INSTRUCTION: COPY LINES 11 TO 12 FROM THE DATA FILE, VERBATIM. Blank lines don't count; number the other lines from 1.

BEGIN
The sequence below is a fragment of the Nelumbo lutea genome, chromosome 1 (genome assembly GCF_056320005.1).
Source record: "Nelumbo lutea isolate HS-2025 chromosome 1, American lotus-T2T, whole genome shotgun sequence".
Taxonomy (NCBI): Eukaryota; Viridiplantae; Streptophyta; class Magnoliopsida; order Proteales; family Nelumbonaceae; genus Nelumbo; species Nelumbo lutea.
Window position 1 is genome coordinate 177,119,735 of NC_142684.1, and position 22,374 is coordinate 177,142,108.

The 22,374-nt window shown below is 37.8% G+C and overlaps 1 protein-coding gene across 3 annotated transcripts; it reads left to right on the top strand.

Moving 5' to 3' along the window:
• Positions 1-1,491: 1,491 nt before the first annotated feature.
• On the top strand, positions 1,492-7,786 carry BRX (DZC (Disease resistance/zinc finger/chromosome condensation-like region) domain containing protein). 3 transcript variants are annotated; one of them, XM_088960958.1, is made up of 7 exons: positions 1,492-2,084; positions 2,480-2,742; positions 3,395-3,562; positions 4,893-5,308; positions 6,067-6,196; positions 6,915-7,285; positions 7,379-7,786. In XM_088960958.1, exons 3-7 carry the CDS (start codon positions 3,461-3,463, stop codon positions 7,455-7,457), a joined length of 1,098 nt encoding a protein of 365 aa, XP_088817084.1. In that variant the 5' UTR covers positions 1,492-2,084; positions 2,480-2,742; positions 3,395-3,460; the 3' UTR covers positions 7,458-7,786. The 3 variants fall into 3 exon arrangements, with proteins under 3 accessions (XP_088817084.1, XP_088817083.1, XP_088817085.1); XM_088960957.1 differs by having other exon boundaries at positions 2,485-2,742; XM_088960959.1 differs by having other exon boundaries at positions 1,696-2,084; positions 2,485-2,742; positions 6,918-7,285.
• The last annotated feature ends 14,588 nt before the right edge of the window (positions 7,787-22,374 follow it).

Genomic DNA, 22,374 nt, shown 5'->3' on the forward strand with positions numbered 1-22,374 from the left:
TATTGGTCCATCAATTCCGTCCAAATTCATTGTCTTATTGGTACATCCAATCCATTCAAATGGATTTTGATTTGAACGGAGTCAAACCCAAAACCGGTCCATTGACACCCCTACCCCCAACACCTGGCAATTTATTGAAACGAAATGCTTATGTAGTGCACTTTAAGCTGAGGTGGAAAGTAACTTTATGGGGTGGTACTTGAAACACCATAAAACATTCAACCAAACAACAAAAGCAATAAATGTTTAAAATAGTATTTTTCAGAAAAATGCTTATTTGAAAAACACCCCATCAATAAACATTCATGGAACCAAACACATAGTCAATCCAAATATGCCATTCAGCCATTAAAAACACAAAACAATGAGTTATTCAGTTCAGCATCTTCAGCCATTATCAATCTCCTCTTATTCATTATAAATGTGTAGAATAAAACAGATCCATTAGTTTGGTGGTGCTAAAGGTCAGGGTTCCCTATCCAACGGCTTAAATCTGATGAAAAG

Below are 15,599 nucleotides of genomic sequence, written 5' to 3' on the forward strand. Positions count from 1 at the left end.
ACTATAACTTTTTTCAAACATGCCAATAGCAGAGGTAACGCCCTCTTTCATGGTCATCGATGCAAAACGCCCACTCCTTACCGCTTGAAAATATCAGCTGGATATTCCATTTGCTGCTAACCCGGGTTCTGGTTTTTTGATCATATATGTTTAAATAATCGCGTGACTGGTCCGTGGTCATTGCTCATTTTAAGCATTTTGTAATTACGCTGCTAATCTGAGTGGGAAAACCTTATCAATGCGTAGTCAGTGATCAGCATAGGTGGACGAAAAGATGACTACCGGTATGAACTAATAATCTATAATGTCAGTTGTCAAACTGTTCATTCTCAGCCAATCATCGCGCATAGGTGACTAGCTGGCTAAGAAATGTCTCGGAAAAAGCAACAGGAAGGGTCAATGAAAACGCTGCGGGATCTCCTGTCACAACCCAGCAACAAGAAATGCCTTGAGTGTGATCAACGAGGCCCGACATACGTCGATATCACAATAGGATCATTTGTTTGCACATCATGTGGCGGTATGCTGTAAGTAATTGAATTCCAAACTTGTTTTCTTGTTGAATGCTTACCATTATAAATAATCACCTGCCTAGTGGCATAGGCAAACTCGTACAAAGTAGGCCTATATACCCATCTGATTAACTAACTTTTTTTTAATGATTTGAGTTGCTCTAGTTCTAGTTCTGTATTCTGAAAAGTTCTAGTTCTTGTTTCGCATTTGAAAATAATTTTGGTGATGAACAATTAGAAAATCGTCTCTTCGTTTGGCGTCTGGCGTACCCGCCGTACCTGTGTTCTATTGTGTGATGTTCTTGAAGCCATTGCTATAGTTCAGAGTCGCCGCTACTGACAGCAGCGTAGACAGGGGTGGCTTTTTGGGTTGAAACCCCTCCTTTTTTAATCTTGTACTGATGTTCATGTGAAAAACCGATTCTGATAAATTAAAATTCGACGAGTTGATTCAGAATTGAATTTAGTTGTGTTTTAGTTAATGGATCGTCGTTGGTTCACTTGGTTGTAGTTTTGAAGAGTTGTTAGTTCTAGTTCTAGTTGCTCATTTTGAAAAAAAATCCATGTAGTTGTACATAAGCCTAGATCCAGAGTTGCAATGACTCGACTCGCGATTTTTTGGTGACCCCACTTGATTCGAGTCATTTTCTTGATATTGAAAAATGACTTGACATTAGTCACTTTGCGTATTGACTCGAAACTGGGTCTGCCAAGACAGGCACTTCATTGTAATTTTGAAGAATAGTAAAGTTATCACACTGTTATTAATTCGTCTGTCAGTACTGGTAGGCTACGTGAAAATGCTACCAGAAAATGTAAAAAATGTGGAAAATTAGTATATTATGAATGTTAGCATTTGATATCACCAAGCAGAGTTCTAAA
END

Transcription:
TATTGGTCCATCAATTCCGTCCAAATTCATTGTCTTATTGGTACATCCAATCCATTCAAATGGATTTTGATTTGAACGGAGTCAAACCCAAAACCGGTCCATTGACACCCCTACCCCCAACACCTGGCAATTTATTGAAACGAAATGCTTATGTAGTGCACTTTAAGCTGAGGTGGAAAGTAACTTTATGGGGTGGTACTTGAAACACCATAAAACATTCAACCAAACAACAAAAGCAATAAATGTTTAAAATAGTATTTTTCAGAAAAATGCTTATTTGAAAAACACCCCATCAATAAACATTCATGGAACCAAACACATAGTCAATCCAAATATGCCATTCAGCCATTAAAAACACAAAACAATGAGTTATTCAGTTCAGCATCTTCAGCCATTATCAATCTCCTCTTATTCATTATAAATGTGTAGAATAAAACAGATCCATTAGTTTGGTGGTGCTAAAGGTCAGGGTTCCCTATCCAACGGCTTAAATCTGATGAAAAG

Below are 15,599 nucleotides of genomic sequence, written 5' to 3' on the forward strand. Positions count from 1 at the left end.